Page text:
Tony’s Last Tape, Theatre Review. Everyman Theatre, Liverpool.

Liverpool Sound and Vision Rating * * * * *

Cast: Philip Bretherton.

A national treasure, the most dangerous man in Britain, a true orator, an elder statesman, a cult figure within the political establishment and one for whom the cause, no matter the size, was just and worth fighting for; a true leader of a party that feared him and yet his legacy has lasted longer than any of his fellow Government members or party followers; Tony Benn was arguably the most forward thinking member of Government and the opposition during his incredible tenure in the House of Commons and yet he left so much more to history than can be described adequately in a mere discussion, it needs to be recorded for posterity.

Andy Barrett’s superbly revealing, enlightening and often poignant and funny play Tony’s Last Tape sees the incomparable Philip Bretherton take on the role of Tony Benn, a last night alone with his multitude of recording devices, a lifetime of memories and written words surrounding him and the threat of it culminating one late night, it is the perfect marriage of words, direction and astonishing acting that makes this play such an absolute delight to witness unfold before you.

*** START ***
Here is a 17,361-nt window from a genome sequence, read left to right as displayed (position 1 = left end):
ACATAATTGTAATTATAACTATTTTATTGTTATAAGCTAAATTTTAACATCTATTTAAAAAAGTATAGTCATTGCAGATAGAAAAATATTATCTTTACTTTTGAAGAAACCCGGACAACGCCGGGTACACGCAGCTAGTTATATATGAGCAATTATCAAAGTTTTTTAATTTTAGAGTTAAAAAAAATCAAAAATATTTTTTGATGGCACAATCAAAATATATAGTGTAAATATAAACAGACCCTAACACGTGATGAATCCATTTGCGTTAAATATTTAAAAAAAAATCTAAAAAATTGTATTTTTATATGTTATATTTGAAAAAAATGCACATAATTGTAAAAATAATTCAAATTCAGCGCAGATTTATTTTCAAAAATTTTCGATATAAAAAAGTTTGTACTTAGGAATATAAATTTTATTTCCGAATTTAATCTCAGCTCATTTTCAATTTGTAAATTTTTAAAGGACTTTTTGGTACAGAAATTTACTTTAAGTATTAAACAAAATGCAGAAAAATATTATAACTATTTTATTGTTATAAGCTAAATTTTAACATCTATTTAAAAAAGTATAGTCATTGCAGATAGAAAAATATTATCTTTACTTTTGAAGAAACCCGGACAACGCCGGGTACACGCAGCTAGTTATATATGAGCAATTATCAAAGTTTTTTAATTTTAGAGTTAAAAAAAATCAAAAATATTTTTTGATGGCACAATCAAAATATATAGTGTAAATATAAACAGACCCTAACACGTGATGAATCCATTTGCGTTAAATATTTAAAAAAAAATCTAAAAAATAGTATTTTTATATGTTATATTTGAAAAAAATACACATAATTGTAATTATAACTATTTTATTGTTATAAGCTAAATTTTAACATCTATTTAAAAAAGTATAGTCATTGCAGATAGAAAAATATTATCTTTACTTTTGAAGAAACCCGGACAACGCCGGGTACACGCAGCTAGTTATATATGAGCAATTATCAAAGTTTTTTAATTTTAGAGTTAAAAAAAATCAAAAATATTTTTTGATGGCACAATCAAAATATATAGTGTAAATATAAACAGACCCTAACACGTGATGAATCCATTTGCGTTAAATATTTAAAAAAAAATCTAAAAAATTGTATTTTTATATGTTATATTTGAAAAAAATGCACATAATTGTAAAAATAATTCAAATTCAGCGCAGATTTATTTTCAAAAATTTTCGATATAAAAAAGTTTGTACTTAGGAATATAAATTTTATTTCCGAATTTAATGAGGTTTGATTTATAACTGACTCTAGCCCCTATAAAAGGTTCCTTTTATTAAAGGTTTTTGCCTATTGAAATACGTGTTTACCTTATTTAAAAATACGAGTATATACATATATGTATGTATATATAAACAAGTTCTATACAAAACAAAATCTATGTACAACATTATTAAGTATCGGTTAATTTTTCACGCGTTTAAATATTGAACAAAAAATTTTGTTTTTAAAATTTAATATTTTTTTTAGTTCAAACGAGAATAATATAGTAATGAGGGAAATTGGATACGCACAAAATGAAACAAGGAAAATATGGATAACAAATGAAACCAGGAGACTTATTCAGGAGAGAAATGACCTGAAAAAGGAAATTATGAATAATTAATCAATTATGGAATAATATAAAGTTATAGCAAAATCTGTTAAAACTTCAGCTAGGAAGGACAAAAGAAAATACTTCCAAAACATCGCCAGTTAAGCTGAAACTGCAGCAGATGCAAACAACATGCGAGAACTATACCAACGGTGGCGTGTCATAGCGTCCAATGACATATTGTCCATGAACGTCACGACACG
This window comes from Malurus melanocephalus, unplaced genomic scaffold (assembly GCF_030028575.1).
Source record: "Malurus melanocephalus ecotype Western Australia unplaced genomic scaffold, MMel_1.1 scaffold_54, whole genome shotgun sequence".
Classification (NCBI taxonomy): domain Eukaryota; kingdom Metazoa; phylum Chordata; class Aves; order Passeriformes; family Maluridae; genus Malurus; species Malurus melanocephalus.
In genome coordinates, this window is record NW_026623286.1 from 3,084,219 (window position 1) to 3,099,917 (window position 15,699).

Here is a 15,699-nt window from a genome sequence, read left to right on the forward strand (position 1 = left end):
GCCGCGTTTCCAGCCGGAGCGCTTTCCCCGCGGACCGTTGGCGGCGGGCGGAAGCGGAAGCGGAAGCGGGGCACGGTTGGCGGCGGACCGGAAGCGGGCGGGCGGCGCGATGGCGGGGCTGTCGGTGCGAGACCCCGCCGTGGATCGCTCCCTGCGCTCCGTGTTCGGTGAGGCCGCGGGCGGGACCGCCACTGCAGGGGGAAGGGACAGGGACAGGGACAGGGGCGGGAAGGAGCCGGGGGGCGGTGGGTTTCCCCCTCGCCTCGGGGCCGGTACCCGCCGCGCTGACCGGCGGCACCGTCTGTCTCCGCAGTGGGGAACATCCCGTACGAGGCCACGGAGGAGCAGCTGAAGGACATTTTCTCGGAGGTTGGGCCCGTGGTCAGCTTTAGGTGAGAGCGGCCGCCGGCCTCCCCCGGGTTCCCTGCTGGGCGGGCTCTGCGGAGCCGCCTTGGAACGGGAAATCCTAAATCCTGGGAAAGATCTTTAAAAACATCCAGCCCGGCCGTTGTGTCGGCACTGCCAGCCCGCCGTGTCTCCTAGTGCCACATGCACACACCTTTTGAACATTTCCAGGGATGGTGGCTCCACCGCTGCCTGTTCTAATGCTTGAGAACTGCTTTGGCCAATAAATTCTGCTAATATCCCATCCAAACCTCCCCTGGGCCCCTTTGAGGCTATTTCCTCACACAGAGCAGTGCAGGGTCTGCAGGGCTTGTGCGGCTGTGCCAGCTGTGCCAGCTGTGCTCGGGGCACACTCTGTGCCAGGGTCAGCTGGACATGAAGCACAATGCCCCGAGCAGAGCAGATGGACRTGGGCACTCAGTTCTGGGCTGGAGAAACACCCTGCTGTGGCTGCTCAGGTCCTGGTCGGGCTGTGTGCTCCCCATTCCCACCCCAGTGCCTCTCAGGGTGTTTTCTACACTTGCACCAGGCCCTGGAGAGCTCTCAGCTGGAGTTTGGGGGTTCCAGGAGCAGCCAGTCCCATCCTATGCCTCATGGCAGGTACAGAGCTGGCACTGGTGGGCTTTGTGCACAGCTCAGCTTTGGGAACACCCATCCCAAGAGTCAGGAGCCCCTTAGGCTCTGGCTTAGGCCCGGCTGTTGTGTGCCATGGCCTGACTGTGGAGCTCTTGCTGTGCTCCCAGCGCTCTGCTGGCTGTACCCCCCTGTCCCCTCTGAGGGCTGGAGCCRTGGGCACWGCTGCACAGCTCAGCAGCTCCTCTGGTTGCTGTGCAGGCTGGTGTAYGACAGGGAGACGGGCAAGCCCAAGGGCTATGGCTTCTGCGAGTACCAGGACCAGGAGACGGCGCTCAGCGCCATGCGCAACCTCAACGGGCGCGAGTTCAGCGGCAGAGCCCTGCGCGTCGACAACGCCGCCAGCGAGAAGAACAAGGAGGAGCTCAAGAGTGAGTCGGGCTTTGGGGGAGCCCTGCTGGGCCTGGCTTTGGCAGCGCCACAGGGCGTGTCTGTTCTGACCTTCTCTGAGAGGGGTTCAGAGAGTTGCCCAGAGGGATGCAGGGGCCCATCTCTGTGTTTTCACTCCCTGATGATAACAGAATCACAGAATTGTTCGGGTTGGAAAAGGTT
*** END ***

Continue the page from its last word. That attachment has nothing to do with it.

Philip Bretherton has for many years entranced television and theatre goers alike, his understated charm, the ability to hold the attention of audience without ever leaving the modesty of spirit he has shown throughout his career, the absolute unpretentious of faith, all of these marvellous and enjoyable characteristics have built the foundation for this, arguably his finest and most discerning role of his life.

To capture a man of history, especially someone who held so steadfast to his beliefs throughout his life, is to be recognised as something truly remarkable and that is exactly what Mr. Bretherton produces, something utterly outstanding. To anyone who either had the honour of meeting Tony Benn or heard him talk at innumerable rallies or on the lecture circuit, this was a sensitive, amusing and incredibly accurate portrayal of the man, of the politician, of the keeper of a million thoughts and Mr. Bretherton must be congratulated for bringing the memory back to life with the same absolute integrity that the man himself offered each and every day.

A remarkable story, in a world of political pygmies, in the cut and thrust of banality and the beige, there will always be room for one of the best to ever step into Parliament, Tony’s Last Tape is a testament to that memory.

Ian D. Hall